Boxed In: Genre-Bending and Its Relationship with Black Artists

Artists of color often find themselves pigeonholed into pre-existing categories, giving them less flexibility than their white counterparts.

At the 2020 Grammy Awards, audiences watched on as Tyler the Creator received the award for best rap album. To many of his fans, this was a big and well-deserved win for the multi-faceted rapper, but to him, it was a bit of a disappointment. In a post-Grammy’s interview, Tyler gave a speech regarding his feelings around the award. After addressing how grateful he was to be acknowledged he also mentioned the downside to the reception of the award, 


 “On one side I’m just grateful that what I made could be acknowledged in a world like this. But also it sucks that whenever we—and I mean guys that look like me—do anything that’s genre-bending or anything they always put it in a Rap or Urban category.”


Genre-Bending. /ˈZHänrə/ – /bend-iNG/ Definition: Has elements of two or more genres

Ex: A Hip Hop song with jazz undertones doesn’t conform to rules of a specific music genre and is unique in its own right.

People fail to realize that many black artists are pigeon-holed in award shows like the Grammys and the music industry as a whole. Many black artists are relegated to the genres of either R&B or Rap (or in the Grammys case, “Urban”). While many white artists can thrive in all kinds of music genres and be successful in each one, numerous black artists don’t succeed or don’t get the chance. 


We find that white artists have the opportunity to occupy spaces that began as black and profit off of their commercial success, while black artists are left hanging. It happened as far back as Elvis Presley covering the song “Ain’t Nothing But A Hound Dog” from Big Mama Thorton, and making an instantaneously recognizable hit. This ultimately led to Thorton’s legacy cut out of the image and Presley being deemed by history as “The King”. And it wasn’t just Presley, artists from the Beach Boys to Michael Bolton took the essence or just plain stole certain songs from black artists and reaped the benefits while black artists were left out to dry. 


But this isn’t just an occurrence that happened decades ago in your grandparents’ and parents’ time. It has continued well into currently, just a bit more under the radar. This happened with ex-Hannah Montana and once child-friendly artist, Miley Cyrus. After her days on the Disney Channel and during her journey of shaping her image, Cyrus hopped on to the ratchet/ trap music space with her songs “23” and “We Can’t Stop”. What is so off about this situation is the privilege she had as a white artist. She was able to, out of nowhere, return back to her clean image as though that was always her persona. Black artists don’t really have the opportunity to do the same. They are usually relegated to what people believe they should be pursuing. Most of the time it’s Rap and R&B that some people think suits black artists best, and they rarely have the opportunity to move outside of the musical genre they’re known for. 


An example of this would be Lil Nas X and his song Old Town Road which was initially categorized as a country song and placed on the Billboard Hot Country Songs chart. Then with almost no one’s knowledge, the song was pulled from the chart because it was deemed as “not currently [able to] merit inclusion on Billboard‘s country chartsfrom there it was categorized as rap or at times country trap. For reasons unknown, Old Town Road wasn’t country enough even though it included stereotypically country lyrics about horses, tractors, and boots. It just gives another example of how difficult it can be for black artists to get out of the Rap/Urban categorization.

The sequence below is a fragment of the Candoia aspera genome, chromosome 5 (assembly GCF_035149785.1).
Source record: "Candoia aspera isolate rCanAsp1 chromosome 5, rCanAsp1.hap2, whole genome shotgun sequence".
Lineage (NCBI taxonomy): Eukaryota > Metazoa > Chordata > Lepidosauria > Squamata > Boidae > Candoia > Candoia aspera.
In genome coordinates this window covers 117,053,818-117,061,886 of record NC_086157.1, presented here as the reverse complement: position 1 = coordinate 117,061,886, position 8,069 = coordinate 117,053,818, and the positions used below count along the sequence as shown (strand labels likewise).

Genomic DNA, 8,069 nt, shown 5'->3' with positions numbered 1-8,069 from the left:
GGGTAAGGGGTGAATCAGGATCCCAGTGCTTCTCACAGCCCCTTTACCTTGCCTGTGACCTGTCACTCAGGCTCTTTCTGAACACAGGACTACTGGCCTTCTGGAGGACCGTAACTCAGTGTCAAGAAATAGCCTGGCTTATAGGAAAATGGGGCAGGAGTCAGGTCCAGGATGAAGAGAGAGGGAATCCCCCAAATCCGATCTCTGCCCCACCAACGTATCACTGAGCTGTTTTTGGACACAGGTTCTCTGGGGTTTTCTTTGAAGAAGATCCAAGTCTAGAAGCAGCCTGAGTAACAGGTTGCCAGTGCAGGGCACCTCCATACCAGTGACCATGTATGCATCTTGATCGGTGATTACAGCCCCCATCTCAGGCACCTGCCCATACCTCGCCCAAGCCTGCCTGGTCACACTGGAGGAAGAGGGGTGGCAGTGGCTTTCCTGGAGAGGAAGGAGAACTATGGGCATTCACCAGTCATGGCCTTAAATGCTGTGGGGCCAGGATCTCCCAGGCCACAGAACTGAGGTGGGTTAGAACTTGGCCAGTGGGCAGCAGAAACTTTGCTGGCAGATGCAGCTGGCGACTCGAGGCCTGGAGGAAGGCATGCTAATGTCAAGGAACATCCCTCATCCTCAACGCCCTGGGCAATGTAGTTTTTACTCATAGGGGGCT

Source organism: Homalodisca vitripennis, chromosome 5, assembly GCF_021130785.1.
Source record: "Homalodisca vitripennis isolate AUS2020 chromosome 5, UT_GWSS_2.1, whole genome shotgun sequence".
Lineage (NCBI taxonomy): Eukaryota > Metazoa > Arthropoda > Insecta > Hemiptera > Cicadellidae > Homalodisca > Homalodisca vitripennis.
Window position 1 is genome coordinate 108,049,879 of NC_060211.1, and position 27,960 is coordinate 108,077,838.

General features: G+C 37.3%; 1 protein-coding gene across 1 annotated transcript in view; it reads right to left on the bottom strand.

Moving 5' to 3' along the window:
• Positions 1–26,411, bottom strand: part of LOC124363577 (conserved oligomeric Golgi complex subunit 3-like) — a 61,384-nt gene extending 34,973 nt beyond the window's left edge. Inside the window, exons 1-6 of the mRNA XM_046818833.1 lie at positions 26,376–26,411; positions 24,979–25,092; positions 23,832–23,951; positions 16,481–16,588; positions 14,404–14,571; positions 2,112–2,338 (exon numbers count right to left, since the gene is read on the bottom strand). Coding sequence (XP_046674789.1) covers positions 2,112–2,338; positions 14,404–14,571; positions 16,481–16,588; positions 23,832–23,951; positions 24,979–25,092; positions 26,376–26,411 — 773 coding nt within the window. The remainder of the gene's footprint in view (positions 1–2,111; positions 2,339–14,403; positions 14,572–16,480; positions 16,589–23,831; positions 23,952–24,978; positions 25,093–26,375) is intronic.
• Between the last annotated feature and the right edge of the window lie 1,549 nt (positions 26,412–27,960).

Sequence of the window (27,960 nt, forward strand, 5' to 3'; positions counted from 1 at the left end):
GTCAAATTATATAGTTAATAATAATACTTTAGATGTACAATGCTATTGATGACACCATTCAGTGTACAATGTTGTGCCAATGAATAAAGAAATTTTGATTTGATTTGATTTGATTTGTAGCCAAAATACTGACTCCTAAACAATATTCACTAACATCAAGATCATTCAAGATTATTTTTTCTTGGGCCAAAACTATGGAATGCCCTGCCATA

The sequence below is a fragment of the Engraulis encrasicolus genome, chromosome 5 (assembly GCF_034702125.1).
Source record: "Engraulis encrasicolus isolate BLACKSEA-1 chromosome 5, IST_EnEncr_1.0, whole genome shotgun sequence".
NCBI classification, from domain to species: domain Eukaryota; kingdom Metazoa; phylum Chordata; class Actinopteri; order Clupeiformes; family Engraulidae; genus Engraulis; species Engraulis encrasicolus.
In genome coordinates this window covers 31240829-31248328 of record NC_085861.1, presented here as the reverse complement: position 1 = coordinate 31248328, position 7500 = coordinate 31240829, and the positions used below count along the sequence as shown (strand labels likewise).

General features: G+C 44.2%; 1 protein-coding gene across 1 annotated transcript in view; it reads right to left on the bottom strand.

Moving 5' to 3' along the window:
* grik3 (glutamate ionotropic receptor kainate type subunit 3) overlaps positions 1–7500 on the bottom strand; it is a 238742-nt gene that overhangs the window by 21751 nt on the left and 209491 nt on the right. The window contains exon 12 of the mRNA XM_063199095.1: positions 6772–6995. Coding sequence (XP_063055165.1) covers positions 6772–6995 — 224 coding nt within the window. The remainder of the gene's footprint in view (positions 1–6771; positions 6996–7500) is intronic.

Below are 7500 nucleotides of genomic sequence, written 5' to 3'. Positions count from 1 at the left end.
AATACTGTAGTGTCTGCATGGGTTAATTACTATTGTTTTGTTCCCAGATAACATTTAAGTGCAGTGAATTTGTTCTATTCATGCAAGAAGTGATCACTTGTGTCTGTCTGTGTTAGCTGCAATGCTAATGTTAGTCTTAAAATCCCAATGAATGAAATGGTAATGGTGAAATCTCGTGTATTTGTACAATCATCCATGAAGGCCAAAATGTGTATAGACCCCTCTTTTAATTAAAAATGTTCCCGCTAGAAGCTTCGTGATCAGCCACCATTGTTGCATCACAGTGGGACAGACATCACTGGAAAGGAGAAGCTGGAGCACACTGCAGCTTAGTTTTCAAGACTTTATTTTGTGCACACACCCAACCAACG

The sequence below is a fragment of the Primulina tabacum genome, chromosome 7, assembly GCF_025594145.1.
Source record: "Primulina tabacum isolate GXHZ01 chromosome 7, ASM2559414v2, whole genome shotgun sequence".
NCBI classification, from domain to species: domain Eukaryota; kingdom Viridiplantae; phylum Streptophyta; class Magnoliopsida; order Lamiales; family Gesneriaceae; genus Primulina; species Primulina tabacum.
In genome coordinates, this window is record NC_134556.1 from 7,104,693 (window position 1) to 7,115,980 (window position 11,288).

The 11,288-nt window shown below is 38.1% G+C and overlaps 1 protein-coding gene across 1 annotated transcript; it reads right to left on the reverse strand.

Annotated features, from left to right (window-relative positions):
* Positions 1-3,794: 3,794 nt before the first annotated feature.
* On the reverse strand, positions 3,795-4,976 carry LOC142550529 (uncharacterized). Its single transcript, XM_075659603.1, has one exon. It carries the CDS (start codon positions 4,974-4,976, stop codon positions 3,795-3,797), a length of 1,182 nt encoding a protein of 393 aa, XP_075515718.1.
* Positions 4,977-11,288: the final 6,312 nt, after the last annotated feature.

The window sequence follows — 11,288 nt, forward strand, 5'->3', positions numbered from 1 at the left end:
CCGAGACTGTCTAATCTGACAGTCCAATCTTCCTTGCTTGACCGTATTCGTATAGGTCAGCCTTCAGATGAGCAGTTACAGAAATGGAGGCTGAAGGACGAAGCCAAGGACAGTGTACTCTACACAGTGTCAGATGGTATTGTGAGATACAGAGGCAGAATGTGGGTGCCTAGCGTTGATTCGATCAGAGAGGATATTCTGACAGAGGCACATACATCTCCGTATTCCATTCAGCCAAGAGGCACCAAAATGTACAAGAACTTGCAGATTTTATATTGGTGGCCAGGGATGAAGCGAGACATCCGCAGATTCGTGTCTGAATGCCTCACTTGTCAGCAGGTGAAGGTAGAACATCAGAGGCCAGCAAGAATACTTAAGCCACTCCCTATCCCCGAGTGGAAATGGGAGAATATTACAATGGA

In the same vein, there has been erasure of black people in other music spaces. In many instances, music genres, especially pop, are occupied by white artists solely, and rarely do we hear of black artists. With even a quick Google search of “pop music artists,” the results show Taylor Swift, Lady Gaga, and Katy Perry; all white women. At this point, many don’t associate black women with pop music. This could be seen with Normani and her place in the pop music sphere. When creating her music video for the song, Motivation she told the director, “[She wants] this to be as black as possible,”  and then questioned, “Why does pop music have to be so white? Why don’t we make it a little more me?” What she says echos the many instances where black artists are completely looked over, no matter popularity. When a list of Billboard’s Woman of the Year from the past decade was put in a tweet, the list included many white pop artists and excluded stars like Beyonce and Rihanna.

This all circles back to Tyler the Creator’s post Grammy speech where he stated, “I don’t like that ‘Urban’ word. It is just the politically correct way to say the n-word to me. So, when I hear that I’m like, ‘Why can’t we just be in Pop?’” 


With all of that said the music world needs to give black artists the opportunity to break out of the molds of what’s expected of them musically and recognize them for doing so. The music industry should be adapting to the changes we see in music and its continuing evolution instead of classifying every black artist to hold a mic as rap, hip-hop, and the even more ambiguous “urban.”

Marlize Duncan is a journalism major. She takes great interest in how politics and social issues intersect within everyday society, especially entertainment. In her spare time, she enjoys listening to all genres of music, creating art, and watching films. Marlize self describes herself as a lasagna; enjoyable with a lot of layers.